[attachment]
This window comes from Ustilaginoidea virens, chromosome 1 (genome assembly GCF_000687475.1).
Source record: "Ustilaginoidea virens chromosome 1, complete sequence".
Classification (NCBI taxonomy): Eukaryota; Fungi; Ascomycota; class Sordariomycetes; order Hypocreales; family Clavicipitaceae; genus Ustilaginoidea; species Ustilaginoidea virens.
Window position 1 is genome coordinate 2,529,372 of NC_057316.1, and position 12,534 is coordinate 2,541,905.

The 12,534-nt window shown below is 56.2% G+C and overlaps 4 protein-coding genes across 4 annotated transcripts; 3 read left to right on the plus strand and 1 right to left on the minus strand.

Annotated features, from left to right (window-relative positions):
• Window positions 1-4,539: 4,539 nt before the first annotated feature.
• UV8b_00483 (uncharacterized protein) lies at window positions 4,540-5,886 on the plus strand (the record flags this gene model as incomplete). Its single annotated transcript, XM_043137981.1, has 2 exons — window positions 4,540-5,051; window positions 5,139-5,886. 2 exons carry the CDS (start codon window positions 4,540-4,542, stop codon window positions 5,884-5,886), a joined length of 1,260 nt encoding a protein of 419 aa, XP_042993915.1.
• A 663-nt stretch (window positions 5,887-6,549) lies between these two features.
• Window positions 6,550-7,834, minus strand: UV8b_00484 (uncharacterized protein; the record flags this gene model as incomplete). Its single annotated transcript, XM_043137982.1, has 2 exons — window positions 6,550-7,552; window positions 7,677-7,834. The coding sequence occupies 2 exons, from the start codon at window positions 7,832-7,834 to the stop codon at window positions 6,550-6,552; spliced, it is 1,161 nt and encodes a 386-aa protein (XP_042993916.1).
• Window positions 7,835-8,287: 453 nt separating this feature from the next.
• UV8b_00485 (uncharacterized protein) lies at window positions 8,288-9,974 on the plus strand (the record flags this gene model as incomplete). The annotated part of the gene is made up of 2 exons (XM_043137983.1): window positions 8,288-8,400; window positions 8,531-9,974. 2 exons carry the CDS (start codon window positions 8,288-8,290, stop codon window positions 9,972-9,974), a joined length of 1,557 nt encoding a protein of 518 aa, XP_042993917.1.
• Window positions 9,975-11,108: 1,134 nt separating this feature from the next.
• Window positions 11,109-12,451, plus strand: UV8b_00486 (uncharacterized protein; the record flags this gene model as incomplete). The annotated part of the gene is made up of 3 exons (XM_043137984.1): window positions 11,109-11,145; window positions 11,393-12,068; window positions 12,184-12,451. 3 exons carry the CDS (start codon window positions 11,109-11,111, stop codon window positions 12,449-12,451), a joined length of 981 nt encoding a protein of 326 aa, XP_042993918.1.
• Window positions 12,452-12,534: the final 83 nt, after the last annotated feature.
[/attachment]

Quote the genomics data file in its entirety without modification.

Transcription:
This window comes from Ustilaginoidea virens, chromosome 1 (genome assembly GCF_000687475.1).
Source record: "Ustilaginoidea virens chromosome 1, complete sequence".
Classification (NCBI taxonomy): Eukaryota; Fungi; Ascomycota; class Sordariomycetes; order Hypocreales; family Clavicipitaceae; genus Ustilaginoidea; species Ustilaginoidea virens.
Window position 1 is genome coordinate 2,529,372 of NC_057316.1, and position 12,534 is coordinate 2,541,905.

The 12,534-nt window shown below is 56.2% G+C and overlaps 4 protein-coding genes across 4 annotated transcripts; 3 read left to right on the plus strand and 1 right to left on the minus strand.

Annotated features, from left to right (window-relative positions):
• Window positions 1-4,539: 4,539 nt before the first annotated feature.
• UV8b_00483 (uncharacterized protein) lies at window positions 4,540-5,886 on the plus strand (the record flags this gene model as incomplete). Its single annotated transcript, XM_043137981.1, has 2 exons — window positions 4,540-5,051; window positions 5,139-5,886. 2 exons carry the CDS (start codon window positions 4,540-4,542, stop codon window positions 5,884-5,886), a joined length of 1,260 nt encoding a protein of 419 aa, XP_042993915.1.
• A 663-nt stretch (window positions 5,887-6,549) lies between these two features.
• Window positions 6,550-7,834, minus strand: UV8b_00484 (uncharacterized protein; the record flags this gene model as incomplete). Its single annotated transcript, XM_043137982.1, has 2 exons — window positions 6,550-7,552; window positions 7,677-7,834. The coding sequence occupies 2 exons, from the start codon at window positions 7,832-7,834 to the stop codon at window positions 6,550-6,552; spliced, it is 1,161 nt and encodes a 386-aa protein (XP_042993916.1).
• Window positions 7,835-8,287: 453 nt separating this feature from the next.
• UV8b_00485 (uncharacterized protein) lies at window positions 8,288-9,974 on the plus strand (the record flags this gene model as incomplete). The annotated part of the gene is made up of 2 exons (XM_043137983.1): window positions 8,288-8,400; window positions 8,531-9,974. 2 exons carry the CDS (start codon window positions 8,288-8,290, stop codon window positions 9,972-9,974), a joined length of 1,557 nt encoding a protein of 518 aa, XP_042993917.1.
• Window positions 9,975-11,108: 1,134 nt separating this feature from the next.
• Window positions 11,109-12,451, plus strand: UV8b_00486 (uncharacterized protein; the record flags this gene model as incomplete). The annotated part of the gene is made up of 3 exons (XM_043137984.1): window positions 11,109-11,145; window positions 11,393-12,068; window positions 12,184-12,451. 3 exons carry the CDS (start codon window positions 11,109-11,111, stop codon window positions 12,449-12,451), a joined length of 981 nt encoding a protein of 326 aa, XP_042993918.1.
• Window positions 12,452-12,534: the final 83 nt, after the last annotated feature.